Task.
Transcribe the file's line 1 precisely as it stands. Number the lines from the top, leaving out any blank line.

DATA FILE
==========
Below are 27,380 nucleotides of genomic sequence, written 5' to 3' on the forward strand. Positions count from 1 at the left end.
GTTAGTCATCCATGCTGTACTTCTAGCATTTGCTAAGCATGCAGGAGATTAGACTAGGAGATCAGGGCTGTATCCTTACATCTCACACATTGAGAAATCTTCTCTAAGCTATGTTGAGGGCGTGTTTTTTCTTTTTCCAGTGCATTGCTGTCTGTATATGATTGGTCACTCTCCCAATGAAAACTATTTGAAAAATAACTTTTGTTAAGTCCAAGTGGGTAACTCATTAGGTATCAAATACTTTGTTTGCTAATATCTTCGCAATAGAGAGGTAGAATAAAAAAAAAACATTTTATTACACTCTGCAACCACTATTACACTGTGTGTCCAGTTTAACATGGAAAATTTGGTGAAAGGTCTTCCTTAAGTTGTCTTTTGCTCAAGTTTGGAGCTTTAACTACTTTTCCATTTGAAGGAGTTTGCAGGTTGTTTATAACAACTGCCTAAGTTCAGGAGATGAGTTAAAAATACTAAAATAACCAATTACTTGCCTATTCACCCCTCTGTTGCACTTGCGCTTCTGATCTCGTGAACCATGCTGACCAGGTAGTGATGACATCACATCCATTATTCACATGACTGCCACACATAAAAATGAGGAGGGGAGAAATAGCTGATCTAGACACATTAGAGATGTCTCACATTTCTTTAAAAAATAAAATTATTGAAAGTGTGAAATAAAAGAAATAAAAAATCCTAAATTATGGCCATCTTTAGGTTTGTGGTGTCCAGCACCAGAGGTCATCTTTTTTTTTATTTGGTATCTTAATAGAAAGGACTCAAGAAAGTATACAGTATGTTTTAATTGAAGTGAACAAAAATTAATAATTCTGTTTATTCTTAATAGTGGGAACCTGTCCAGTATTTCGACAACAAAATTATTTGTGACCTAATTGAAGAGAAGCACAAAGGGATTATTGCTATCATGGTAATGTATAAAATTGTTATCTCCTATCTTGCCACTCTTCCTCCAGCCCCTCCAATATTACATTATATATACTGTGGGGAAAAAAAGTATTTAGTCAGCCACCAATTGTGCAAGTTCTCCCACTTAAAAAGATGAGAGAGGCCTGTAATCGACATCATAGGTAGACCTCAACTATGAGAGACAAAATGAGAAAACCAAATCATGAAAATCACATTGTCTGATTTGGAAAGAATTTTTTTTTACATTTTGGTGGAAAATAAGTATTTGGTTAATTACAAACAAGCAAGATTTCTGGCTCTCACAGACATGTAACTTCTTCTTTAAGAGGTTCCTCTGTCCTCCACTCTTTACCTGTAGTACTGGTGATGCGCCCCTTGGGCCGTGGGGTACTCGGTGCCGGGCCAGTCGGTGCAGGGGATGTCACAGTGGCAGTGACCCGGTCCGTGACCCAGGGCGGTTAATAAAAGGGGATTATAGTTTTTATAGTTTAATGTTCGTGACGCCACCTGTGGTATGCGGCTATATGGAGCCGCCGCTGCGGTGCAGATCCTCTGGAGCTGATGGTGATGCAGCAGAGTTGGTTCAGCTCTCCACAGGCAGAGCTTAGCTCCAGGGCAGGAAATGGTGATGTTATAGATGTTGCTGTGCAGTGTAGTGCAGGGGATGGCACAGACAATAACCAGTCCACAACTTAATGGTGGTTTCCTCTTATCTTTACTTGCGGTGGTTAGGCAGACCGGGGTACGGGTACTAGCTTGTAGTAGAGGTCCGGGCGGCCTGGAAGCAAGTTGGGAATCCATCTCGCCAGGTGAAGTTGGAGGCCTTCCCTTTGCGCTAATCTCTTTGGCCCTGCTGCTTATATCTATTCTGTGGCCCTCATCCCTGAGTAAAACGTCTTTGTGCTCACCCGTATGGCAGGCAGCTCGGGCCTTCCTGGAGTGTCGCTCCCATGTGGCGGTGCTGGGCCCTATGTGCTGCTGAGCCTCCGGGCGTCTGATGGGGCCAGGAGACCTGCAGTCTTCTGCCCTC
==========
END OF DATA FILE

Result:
Below are 27,380 nucleotides of genomic sequence, written 5' to 3' on the forward strand. Positions count from 1 at the left end.